General Interest Charge


  • Instances when GIC applies
  • Calculation of GIC
  • Tax treatment of GIC
  • Late payment of debts: GIC remission policy

You may be subject to the General Interest Charge (GIC) if you have unpaid tax liabilities, including late or unpaid taxes, charges, levies, or penalties. The GIC is calculated daily on a compounding basis, which increases the amount you owe over time.

    Instances when GIC applies

    GIC applies to you in two primary situations:

    • Late or Unpaid Tax Amounts: If you fail to pay your tax obligations on time or leave them unpaid beyond the due date.
    • Excessive Shortfall in Income Tax Instalment: When you significantly underpay your estimated or varied income tax instalments.
    Pasta products wrapped paper bags for sale, representing the concept of GST interest charge.

    Calculation of GIC

    The GIC rate is reviewed quarterly, and is calculated based on your outstanding amount of unpaid tax. The interest compounds on a daily basis, leading to a growing debt until you settle your tax liability.

    You are informed about the amount of GIC applied through a statement of account, a late payment notice, or a GIC notice. These documents detail the additional amount you owe due to the GIC.

    The table provides the GIC annual rates and corresponding GIC daily rates for the specified quarters in the mentioned income years.

    GIC Rates for 2022-23 income year

    Quarter GIC Annual Rate GIC Daily Rate
    July – September 2022 8.00% 0.02191781%
    October – December 2022 9.31% 0.02550685%
    January – March 2023 10.06% 0.02756164%
    April – June 2023 10.46% 0.02865753%

    GIC Rates for 2023-24 income year

    Quarter GIC Annual Rate GIC Daily Rate
    July – September 2022 10.90% 0.02986301%
    October – December 2022
    January – March 2023
    April – June 2023
    A hand entering the details of a sale from a receipt on a POS machine, representing the concept of GST interest charge.

    Tax treatment of GIC

    Tax Deduction: You can claim a tax deduction for the GIC incurred in the same year it accrues. This means you can reduce your taxable income by the amount of GIC, potentially lowering your overall tax liability.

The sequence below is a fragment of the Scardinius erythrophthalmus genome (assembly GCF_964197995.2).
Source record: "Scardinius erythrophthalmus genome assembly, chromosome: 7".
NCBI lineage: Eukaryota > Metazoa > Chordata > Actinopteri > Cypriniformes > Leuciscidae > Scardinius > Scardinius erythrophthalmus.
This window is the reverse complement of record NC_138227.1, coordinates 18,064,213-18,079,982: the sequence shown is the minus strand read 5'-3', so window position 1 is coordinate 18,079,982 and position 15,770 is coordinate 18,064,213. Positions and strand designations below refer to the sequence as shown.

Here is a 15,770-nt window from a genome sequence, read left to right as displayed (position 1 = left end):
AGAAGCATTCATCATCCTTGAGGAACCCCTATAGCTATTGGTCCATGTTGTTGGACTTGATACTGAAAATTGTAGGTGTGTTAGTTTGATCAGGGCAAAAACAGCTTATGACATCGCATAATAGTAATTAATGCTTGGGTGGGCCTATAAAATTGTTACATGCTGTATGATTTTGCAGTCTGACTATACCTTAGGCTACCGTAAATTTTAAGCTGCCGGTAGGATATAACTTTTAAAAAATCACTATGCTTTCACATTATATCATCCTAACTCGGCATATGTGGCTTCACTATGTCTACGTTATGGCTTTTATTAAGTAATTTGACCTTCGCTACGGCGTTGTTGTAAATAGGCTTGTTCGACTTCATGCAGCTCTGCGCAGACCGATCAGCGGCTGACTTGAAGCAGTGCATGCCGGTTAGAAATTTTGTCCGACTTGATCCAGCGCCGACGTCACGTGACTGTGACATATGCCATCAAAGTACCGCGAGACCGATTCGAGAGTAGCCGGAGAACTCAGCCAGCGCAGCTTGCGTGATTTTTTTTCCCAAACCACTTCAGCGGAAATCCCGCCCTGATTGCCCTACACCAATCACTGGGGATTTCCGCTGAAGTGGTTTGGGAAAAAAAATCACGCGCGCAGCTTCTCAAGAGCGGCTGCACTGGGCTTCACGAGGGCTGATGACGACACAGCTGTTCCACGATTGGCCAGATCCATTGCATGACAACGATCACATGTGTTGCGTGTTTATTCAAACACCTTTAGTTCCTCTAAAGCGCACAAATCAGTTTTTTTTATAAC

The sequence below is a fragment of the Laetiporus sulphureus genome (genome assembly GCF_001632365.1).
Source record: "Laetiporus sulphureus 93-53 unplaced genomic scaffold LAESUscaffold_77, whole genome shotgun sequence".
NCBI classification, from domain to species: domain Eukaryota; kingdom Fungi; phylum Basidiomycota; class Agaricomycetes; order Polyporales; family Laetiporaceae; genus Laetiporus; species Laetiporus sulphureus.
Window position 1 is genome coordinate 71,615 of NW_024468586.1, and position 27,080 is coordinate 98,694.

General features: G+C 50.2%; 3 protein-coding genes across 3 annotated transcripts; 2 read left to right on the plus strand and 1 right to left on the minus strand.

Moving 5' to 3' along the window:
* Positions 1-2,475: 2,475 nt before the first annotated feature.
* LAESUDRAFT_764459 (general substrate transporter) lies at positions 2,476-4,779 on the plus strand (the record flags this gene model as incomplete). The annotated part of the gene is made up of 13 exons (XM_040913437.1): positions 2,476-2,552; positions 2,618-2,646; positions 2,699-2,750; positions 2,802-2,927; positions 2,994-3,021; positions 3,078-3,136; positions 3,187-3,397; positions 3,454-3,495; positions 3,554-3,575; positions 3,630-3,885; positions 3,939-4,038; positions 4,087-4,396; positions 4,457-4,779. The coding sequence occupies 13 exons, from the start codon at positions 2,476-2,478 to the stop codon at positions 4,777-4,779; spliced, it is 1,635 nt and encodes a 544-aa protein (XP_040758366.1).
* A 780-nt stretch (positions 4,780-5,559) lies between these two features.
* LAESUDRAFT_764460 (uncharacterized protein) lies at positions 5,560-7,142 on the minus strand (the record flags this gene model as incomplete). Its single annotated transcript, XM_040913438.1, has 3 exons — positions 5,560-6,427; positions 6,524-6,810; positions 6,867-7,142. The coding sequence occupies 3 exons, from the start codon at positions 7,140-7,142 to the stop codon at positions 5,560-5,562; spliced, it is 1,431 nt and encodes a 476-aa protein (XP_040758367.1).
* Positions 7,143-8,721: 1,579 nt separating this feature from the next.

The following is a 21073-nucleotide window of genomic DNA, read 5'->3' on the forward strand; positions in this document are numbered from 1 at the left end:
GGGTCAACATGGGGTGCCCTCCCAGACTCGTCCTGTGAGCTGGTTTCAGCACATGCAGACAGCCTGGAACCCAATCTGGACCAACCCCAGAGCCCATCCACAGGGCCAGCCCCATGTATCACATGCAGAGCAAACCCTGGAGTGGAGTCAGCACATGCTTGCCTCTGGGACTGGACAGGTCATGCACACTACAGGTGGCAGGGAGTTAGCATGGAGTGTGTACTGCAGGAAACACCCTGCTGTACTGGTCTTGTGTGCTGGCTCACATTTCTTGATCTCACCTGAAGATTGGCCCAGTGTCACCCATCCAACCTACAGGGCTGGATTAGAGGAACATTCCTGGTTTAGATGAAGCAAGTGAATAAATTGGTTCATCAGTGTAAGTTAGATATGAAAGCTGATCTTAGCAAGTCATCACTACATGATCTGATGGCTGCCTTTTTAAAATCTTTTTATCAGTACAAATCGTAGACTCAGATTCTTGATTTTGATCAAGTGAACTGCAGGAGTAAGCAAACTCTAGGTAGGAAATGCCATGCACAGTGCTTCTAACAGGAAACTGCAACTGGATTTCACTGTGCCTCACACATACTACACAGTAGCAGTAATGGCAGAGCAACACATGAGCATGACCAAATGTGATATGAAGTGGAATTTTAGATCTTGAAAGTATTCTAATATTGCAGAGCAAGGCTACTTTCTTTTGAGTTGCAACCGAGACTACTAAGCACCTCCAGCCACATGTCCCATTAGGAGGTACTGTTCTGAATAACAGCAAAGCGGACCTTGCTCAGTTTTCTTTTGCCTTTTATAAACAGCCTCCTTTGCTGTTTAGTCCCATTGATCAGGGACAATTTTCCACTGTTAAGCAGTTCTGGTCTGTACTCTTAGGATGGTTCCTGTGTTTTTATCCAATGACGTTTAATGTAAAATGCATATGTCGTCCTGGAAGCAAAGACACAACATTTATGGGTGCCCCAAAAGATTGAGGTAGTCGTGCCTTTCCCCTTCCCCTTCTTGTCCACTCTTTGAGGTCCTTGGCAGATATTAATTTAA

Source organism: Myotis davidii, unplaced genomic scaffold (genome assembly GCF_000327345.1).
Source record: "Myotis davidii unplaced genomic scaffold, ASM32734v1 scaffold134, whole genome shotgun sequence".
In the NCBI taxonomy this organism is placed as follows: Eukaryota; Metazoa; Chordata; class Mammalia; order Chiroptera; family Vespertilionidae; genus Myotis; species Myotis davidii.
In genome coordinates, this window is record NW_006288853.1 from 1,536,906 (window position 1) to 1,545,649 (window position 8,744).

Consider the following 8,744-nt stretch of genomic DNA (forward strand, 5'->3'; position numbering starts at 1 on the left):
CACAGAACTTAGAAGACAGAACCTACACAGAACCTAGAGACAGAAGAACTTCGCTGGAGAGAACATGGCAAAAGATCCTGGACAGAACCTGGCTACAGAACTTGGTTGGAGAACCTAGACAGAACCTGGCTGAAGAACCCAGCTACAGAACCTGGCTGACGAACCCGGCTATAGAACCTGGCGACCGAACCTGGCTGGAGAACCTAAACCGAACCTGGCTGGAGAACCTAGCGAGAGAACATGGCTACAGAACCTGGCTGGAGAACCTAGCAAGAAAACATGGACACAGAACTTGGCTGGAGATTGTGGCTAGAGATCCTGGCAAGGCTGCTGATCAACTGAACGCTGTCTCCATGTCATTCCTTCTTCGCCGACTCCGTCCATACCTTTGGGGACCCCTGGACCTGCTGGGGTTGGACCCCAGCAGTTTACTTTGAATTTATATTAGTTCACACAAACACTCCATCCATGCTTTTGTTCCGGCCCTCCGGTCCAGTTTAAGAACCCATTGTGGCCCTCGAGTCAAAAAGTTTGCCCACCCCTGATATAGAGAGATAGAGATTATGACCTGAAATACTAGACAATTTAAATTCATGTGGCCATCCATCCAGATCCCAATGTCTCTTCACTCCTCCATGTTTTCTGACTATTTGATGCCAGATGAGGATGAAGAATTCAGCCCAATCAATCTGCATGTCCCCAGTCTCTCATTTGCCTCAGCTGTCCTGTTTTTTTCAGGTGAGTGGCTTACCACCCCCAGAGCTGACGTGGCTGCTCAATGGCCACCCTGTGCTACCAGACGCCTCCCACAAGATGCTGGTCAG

Disclosure of Remitted GIC: If you claimed or can still claim a deduction for the GIC incurred, you must disclose any remitted GIC in the year when the remission occurs. This ensures transparency in your tax reporting and prevents double benefits from GIC deductions.

    A line of suits at a tailor shop, representing the concept of GST interest charge.

    Late payment of debts: GIC remission policy

    If you find yourself in a situation where you have incurred General Interest Charge (GIC) due to late payment of debts, you have the option to request a partial or full remission of the GIC.

    This request can be made if you face extenuating circumstances, which may include:

    Delay Not Caused by You
    If the delay in payment was beyond your control and not due to any fault on your part (for example, occurrences like natural disasters, industrial action, unforeseen collapse of a major debtor, or sudden ill health of key personnel), and you took reasonable steps to minimize the delay.

    Delay Due to You, But Efforts to Reduce Delay
    In cases where the delay in payment was caused by your actions, but you made reasonable efforts to minimize the delay, and it would be fair and reasonable to grant a remission.

    Serious Financial Hardship
    If paying the full amount of GIC would result in serious financial hardship for you, you may be eligible for remission to alleviate the burden.

    Under these extenuating circumstances, your situation will be assessed and then concluded whether it is appropriate to reduce or eliminate the GIC imposed on your late payments.

    Remember that each case is evaluated on its merits, and it is essential to provide relevant evidence and documentation to support your request for GIC remission.

    This article is general information only and does not provide advice to address your personal circumstances. To make an informed decision you should contact an appropriately qualified professional.